I just bought all of the materials to do this to my kitchen countertops. Very excited to try it! Question: did you sand before applying the primer? I am applying this to a smooth laminate surface. Thanks!

    April 2, 2016 at 2:38 pm Reply
    • Angie

      Hi Lori, how exciting! This project was completed years ago, but if my memory serves me well, I do not think we sanded before applying the primer. The surface was also a smooth laminate surface. Definitely let me know how it turns out. Good Luck!

      April 5, 2016 at 4:43 pm Reply
  • Christi

    Hi Angie,

    I am in the middle of this project currently with the same color, Zinc! I like how dark yours got.. how many coats of the RL Zinc did you apply before the poly?

    Thanks

    Christi

    December 19, 2016 at 7:37 pm Reply
    • Angie

      Hi Christi,
      It’s been so long since completing this project, but I believe we did three total coats. The “v” pattern and “criss cross” pattern were two of the coats. I wonder if doing two bottom coats would help with deeper color before doing the “v” and “criss cross” pattern? Will you let me know how it turns out? I would love to see it when you are all finished. Best of luck to you!

      December 20, 2016 at 8:18 am Reply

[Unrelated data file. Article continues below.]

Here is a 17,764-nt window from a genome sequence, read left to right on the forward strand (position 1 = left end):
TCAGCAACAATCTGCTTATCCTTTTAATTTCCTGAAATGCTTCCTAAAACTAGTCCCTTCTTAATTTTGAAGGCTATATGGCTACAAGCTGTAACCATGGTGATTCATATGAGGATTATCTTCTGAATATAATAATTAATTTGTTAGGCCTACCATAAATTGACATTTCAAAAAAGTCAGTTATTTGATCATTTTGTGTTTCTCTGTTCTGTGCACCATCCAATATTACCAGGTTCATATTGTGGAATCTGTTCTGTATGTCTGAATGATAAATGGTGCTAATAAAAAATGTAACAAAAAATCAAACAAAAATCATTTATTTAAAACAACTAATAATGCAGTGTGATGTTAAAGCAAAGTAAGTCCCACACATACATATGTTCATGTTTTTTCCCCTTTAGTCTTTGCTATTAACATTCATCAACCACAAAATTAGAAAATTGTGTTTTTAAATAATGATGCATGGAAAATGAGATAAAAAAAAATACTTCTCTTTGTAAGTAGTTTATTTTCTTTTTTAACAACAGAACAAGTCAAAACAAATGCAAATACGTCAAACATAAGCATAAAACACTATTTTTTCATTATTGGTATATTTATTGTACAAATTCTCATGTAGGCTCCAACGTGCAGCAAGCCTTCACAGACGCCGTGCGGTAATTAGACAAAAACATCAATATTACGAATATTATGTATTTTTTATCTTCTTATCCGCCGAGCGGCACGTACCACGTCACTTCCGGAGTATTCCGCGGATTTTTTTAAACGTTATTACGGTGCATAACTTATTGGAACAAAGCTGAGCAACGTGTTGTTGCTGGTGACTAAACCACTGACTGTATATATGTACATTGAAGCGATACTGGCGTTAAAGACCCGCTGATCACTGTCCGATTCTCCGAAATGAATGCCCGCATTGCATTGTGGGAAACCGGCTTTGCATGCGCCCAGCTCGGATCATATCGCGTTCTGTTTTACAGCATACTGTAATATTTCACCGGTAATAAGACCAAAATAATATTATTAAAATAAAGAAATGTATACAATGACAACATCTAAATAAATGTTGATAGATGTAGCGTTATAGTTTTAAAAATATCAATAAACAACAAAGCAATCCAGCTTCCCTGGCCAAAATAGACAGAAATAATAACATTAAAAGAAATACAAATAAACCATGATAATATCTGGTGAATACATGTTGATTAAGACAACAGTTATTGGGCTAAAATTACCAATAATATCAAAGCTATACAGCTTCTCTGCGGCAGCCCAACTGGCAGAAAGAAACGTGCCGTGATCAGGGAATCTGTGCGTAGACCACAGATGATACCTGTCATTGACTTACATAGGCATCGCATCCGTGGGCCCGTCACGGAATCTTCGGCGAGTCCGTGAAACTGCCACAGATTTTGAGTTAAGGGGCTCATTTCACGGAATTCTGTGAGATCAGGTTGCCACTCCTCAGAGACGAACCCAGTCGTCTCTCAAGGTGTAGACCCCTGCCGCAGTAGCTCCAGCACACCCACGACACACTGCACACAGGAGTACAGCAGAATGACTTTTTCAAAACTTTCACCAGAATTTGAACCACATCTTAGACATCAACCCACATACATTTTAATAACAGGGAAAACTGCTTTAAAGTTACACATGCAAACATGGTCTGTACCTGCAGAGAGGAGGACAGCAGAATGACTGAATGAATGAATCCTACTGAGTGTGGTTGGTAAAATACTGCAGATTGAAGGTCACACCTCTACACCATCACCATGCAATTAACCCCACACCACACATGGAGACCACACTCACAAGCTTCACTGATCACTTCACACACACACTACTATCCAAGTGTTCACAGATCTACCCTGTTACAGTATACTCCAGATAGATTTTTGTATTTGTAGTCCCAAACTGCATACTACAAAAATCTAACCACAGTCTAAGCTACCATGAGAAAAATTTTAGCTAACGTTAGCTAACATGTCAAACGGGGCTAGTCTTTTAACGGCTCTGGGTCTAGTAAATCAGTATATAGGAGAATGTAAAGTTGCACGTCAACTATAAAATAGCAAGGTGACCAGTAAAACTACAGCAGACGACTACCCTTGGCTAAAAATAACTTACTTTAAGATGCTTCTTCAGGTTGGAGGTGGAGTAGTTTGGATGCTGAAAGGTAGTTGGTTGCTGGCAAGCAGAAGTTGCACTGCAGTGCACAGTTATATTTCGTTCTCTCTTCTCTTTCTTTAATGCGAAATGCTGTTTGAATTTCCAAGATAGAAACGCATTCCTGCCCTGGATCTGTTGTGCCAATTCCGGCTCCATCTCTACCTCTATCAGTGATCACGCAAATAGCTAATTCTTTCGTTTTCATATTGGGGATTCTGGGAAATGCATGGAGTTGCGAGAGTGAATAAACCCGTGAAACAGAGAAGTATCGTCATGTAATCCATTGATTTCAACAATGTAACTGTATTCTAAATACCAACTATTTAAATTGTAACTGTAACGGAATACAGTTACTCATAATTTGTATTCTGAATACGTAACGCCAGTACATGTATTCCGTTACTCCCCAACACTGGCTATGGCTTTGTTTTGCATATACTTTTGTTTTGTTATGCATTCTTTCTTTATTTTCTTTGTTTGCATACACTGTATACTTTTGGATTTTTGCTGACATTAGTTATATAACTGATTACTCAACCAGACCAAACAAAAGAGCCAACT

• Lindsay

    I was wondering how it was holding up after normal use and wear and tear? I love the finished product but I’m such a chicken and I worry about getting into an ongoing maintenance project.

    February 24, 2017 at 8:00 pm Reply
    • Angie

      Hi Lindsay, I no longer live in the house, but did have the counter for 7 years without much visual wear and tear. My parents also painted their countertop and I believe theirs is going on ten years or so. I think they’ve touched up areas here and there, but they still love it and it looks great. I hope this helps.

      February 26, 2017 at 4:18 pm Reply
  • Erna

    Does the suede paint not have a coarse feel to it when painted? In my country all suede paints have a course feel and I do not know if this will work?

    June 10, 2017 at 9:47 am Reply
    • Angie

      Hi Erna, That’s a great question. The suede paint really didn’t leave a course/sandy feel to it. It was pretty smooth, but provided texture and dimension visually if that makes sense. I could wipe my hand on it and it didn’t feel gritty, course, or sandy. I hope this helps. I would definitely try a sample piece first to make sure you get the look and feel you are looking for. Good Luck!

      June 14, 2017 at 1:02 pm Reply